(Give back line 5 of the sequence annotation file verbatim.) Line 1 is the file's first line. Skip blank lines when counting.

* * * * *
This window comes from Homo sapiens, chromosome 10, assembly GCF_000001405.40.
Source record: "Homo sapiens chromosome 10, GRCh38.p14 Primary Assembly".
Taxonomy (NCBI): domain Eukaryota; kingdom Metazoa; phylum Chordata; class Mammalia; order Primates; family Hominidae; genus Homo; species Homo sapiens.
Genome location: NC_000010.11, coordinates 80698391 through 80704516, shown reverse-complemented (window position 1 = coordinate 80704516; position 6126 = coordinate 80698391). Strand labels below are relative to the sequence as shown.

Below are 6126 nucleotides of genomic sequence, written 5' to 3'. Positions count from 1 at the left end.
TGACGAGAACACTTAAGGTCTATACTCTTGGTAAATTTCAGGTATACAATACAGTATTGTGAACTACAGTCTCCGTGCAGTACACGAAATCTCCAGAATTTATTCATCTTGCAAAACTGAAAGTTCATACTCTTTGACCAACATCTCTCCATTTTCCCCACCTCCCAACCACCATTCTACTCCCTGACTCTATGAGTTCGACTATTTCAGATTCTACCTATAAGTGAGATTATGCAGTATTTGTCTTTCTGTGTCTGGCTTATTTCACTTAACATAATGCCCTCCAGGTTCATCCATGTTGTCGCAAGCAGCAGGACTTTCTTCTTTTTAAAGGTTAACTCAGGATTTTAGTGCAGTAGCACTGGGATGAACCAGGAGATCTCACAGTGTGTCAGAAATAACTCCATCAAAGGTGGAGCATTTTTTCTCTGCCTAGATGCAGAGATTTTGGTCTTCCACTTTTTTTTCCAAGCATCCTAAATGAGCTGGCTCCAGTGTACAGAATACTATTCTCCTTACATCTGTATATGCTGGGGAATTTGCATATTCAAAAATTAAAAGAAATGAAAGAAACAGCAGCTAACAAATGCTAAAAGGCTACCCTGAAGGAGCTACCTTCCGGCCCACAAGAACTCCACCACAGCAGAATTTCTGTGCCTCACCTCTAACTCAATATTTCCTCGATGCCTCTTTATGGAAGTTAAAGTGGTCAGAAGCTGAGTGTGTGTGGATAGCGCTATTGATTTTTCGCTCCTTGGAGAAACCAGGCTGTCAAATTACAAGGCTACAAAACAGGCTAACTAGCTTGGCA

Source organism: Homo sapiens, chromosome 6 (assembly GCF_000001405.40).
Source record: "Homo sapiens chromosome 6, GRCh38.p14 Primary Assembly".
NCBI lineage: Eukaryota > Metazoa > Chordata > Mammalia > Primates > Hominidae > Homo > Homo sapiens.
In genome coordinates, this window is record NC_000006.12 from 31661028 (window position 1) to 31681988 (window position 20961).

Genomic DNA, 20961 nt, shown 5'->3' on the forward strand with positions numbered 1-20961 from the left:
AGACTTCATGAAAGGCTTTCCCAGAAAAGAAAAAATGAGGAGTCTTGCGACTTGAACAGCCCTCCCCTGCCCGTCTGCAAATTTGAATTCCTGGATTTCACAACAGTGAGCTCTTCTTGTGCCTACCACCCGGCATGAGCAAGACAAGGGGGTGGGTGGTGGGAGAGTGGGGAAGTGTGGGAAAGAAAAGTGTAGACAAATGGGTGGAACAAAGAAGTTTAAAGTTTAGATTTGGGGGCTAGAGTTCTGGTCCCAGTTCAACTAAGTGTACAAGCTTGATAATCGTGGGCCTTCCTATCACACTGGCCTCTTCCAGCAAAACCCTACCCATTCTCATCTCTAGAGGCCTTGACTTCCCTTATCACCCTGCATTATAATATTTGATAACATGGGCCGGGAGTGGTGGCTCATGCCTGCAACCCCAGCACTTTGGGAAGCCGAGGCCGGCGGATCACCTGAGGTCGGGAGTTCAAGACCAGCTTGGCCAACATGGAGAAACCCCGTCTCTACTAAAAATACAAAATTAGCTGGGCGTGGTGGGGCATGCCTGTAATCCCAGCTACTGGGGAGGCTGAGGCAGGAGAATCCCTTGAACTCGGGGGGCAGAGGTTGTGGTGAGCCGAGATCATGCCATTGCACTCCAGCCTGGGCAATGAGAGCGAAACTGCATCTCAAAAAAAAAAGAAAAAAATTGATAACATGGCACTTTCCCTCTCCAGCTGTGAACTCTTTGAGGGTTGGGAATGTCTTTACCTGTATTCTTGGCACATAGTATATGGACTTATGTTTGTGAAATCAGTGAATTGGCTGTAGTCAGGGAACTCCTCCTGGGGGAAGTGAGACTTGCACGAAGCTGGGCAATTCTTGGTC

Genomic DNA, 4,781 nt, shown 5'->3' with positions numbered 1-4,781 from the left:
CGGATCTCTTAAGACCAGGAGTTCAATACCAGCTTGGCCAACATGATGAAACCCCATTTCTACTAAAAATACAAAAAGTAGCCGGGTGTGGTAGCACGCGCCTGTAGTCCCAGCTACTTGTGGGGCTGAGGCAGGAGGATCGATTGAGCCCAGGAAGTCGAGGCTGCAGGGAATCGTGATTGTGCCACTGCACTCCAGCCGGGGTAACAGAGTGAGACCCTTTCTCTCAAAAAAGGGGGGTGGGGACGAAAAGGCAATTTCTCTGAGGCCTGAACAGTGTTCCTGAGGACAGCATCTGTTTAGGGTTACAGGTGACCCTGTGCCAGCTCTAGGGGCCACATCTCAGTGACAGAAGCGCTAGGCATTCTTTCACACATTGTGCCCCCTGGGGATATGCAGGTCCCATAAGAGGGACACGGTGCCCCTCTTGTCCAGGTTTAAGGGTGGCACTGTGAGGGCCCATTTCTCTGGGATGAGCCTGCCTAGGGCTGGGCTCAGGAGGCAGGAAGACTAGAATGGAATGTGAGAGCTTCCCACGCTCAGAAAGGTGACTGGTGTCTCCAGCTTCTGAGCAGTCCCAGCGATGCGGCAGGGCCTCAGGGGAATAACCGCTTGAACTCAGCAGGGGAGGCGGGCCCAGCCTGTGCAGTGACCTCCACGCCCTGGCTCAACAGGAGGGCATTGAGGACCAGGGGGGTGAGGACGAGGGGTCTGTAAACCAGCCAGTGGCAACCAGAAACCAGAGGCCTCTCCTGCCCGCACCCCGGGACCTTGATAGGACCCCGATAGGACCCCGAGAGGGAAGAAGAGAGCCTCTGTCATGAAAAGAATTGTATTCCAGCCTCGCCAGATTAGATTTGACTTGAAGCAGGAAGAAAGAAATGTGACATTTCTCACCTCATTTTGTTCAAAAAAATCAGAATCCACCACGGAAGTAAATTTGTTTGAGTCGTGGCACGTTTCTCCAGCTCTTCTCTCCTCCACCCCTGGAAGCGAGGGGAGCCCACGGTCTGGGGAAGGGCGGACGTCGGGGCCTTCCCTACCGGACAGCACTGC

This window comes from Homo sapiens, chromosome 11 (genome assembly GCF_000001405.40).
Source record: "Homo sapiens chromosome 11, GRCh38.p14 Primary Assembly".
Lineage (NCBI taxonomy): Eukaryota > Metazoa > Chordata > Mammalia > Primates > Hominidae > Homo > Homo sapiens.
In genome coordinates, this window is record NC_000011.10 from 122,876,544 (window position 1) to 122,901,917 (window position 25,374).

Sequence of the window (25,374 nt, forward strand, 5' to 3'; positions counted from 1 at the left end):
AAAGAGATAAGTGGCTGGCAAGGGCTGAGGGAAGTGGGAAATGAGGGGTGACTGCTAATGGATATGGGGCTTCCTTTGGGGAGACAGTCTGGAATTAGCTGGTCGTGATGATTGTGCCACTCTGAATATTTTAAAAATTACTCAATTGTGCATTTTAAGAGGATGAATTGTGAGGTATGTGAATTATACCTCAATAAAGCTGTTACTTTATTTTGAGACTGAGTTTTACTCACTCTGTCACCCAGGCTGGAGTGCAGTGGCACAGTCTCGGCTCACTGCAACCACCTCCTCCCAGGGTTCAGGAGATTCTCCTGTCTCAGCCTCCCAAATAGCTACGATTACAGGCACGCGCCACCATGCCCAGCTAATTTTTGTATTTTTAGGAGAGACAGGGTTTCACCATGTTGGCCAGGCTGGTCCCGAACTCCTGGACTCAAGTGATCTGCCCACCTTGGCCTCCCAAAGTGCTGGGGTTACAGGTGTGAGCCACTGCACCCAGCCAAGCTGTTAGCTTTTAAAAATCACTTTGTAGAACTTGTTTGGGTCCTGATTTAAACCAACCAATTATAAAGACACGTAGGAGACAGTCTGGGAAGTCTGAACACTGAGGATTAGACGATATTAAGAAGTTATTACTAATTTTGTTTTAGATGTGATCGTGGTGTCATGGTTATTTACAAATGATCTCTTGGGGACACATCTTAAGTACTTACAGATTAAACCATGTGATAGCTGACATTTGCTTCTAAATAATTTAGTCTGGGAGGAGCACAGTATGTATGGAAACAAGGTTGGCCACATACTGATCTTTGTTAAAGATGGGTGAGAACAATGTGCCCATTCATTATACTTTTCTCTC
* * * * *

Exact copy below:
Below are 6126 nucleotides of genomic sequence, written 5' to 3'. Positions count from 1 at the left end.